Stack of doom, for example, was non-transparent (and thus annoying) mechanic. You can never know how much units do you need in stack - because you can stack unlimited numbers. Now you can look at map and say, okay, this city hides behind a bottleneck, I need two units to defend it but that one in open territory needs four of five. In total CiV has more intuitive mechanics than CIV: you earn gold and can rush production from the beginning; you earn culture and can unlock social policies; your armies' sizes depend on map etc. Agreed with poorly designed diplomacy.

    I can't say that we don't have "actual game" in CiV. An example of such game is initial release Elemental: WoM - it either was poorly designed and there was nothing at all in it. IMHO, there are "just" not enough powerful gambits (or content) in CiV for hardcore players - because civ games are all about grabbing right tech as fast as possible. Casual players can enjoy it and they are enjoying it - according to http://store.steampowered.com/stats/ CiV sits on the 7th place.
     
  5. MkLh

    MkLh Chieftain

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    The rules of the game and bad design choices are by far the worst problem of the game, at least on single player. Bugs and slightly clumsy UI would be minor problems if the game was designed better.
     
  6. Tecibbar

    Tecibbar unliving

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    I had high hopes for civV, but couldn't finish one game. I subconsciously know the reason, op say it out loud.

    I have a few questions:
    1. how do you know of the level of involvement of Sid in the games? Maybe Sid introduced concepts like religion, maintenance, cottage growth, 1pt etc. The other guys just implement those those concepts and balance it. Sometimes it works, sometimes it need more work.
    2. Why does Sid has to put his name on every game? he is like the only guy who does that, even in CivI, where he was a little known nobody.

    Some suggestion for making the game better, I believe the future of Civ is better:
    1. Tactical combat. 2 armies met in global map, and a tactical combat window opens.
    2. Very different Casual mode/Core mode. In Casual mode cottage don't grow, wonders offer less bonus, no religion, diplomacy simpler, maintenance less demanding, etc.
     
  7. nokmirt

    nokmirt Emperor

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    Geez wait for the new expansion would ya?
     
  8. The_J

    The_J Say No 2 Net Validations Retired Moderator

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    He was neither directly involved in Civ4 nor in Civ5.

    2K owns the brand, that's why.
     
  9. Derpy Hooves

    Derpy Hooves Grand Inquisitor

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    Yeah Sid Meier has about as much to do with the recent iterations of Civ as Tom Clancey does with Splinter Cell.

    And Elenhil, there is no burden of proof, you just listes a couple of strategies that are NOT gambits, if they fail you will most likely be fine because you don't invest much in them, and their gains are so generalized they work with about any strategy.
    In CIV, if your gambit failed you where in a pretty bad shape, in CiV you just lose a bit of gold or production time, resources that are very easily gained.
    Ofcourse the expansion might change that but the new religion system looks more like another policy tree then CIV religion.
    And let me reiterate, I will not waste hours of my time making a list of CIV gambits, do it yourself if you have the spare time to research a game you clearly know very little about.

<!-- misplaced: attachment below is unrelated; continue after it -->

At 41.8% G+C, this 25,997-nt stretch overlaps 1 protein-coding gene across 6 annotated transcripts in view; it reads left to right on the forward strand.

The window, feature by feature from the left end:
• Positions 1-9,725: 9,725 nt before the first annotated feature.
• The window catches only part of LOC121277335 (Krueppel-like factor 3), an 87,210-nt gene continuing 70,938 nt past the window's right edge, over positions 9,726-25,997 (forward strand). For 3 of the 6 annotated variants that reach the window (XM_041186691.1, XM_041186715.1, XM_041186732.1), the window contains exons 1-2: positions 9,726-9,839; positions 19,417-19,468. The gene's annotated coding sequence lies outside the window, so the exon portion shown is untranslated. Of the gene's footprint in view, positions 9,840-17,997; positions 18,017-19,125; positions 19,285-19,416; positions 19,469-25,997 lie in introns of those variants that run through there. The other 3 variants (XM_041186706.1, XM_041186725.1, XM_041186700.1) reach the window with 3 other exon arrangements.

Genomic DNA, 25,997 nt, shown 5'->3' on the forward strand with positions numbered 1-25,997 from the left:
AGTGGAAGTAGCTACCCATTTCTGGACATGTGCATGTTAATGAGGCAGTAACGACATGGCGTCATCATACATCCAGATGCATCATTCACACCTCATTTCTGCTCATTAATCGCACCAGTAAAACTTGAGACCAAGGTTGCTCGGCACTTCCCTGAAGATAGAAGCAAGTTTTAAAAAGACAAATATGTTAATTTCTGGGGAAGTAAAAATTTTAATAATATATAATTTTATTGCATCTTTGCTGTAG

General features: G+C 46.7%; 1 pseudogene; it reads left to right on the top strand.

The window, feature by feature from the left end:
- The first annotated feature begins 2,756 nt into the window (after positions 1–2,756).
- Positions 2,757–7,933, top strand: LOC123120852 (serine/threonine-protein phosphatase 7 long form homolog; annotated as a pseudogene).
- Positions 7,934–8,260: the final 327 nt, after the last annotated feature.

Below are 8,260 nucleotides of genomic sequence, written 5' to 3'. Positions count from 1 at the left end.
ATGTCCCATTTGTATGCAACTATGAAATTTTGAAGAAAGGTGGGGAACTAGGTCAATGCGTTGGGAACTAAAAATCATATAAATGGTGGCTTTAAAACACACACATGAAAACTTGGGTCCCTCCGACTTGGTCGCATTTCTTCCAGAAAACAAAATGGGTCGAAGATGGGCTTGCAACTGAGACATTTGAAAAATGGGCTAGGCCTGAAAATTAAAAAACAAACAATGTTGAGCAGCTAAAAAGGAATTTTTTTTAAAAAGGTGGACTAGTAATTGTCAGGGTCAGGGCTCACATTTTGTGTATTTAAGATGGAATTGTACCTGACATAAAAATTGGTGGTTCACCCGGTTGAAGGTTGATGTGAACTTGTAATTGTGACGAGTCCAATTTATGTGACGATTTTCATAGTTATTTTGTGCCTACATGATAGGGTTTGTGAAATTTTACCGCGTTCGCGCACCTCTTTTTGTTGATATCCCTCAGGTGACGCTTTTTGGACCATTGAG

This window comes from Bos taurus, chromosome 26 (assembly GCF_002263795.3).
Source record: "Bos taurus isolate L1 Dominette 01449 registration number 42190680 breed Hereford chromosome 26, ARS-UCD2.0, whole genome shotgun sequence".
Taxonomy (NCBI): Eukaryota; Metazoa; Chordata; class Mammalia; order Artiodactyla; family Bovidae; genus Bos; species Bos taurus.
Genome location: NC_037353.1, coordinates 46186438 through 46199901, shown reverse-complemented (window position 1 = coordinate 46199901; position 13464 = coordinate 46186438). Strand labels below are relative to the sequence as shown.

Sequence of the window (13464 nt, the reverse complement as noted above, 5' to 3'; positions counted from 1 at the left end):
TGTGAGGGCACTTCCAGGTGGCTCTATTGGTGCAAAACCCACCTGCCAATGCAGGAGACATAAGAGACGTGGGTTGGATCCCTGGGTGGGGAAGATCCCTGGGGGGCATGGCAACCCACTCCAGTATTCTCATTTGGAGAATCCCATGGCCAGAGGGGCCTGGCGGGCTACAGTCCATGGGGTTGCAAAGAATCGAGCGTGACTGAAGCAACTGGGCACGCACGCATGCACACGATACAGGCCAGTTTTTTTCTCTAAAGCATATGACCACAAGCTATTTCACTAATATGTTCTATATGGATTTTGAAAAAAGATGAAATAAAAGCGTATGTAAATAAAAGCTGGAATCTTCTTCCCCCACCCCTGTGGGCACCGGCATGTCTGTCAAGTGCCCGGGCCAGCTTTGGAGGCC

10. Elenhil

    Elenhil Chieftain

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    If that is your definition of a gambit (which itself is somewhat unorthodox - you're not in 'pretty bad shape' in chess if the opponent doesn't accept your gambit, and that's the origin of the term), then call mine strategies, not gambits. But then Bibor's are not gambits either. The term does not matter. I was talking about strategies that 'reward' the player - what a regretably minor part of the OP was about. I tried to show that there is quite a number of high-reward CiV strategies for the first 100 turns of the game. You claimed there were gazillions more in CIV, but refused to prove it. Sapienti sat. Your premonitions about the upcoming expansion are about as relevant to this discussion as your prediction that there won't be one, only more DLCs.

    Given that there are not only tons of new units, Wonders, techs, and buildings announced, but also two new layers of gameplay, and the gameplay benefits are inherently limited in any Civ, whatever its version, any new content will inevitably make powerful synergies with both itself and the old content. That is elementary structural analysis. People may whine for as long as they like, but introducing this amount of stuff without making new 'gambits' is, strictly speaking, impossible.
     
  11. Derpy Hooves

    Derpy Hooves Grand Inquisitor

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    The OP talked about the CiV gambits giving very general bonusses and not punishing the player for failure, these are the terms we're discussing, not chess. Bibors however are, you mess up, hefty price, if you succeed you get a specific boost that is incredibly strong if well used.
    As I said before, none of the strats you listed are very strong, apart from warring and abusing the AI there ARE No high reward CiV strategies.

    It amuses me how you think making lists will do any good for the discussion, as several people stated before me, there are more CIV gambits, I don't have to waste hours reaffirming this, and your disbelief just proves you never really played CIV.
    Quote latin if you really think it will do any good for your argument but you never proved anything with your list apart from the fact that there are multiple openers, not gambits, you know about chess right? Remember how a gambit requires a sacrifice?

    And as far as Gods and Kings goes, I wasn't predicting, this can easily be concluded from the released information and screenshots. I understand your sentiment, when I first read about it I was enthusiastic as well, but then I actually started to read about the planned changes. Your problem is a lack of relevant knowledge, which seems to have been your main issue in the rest of our discussion as well.
     
  12. dexters

    dexters Gods & Emperors Supporter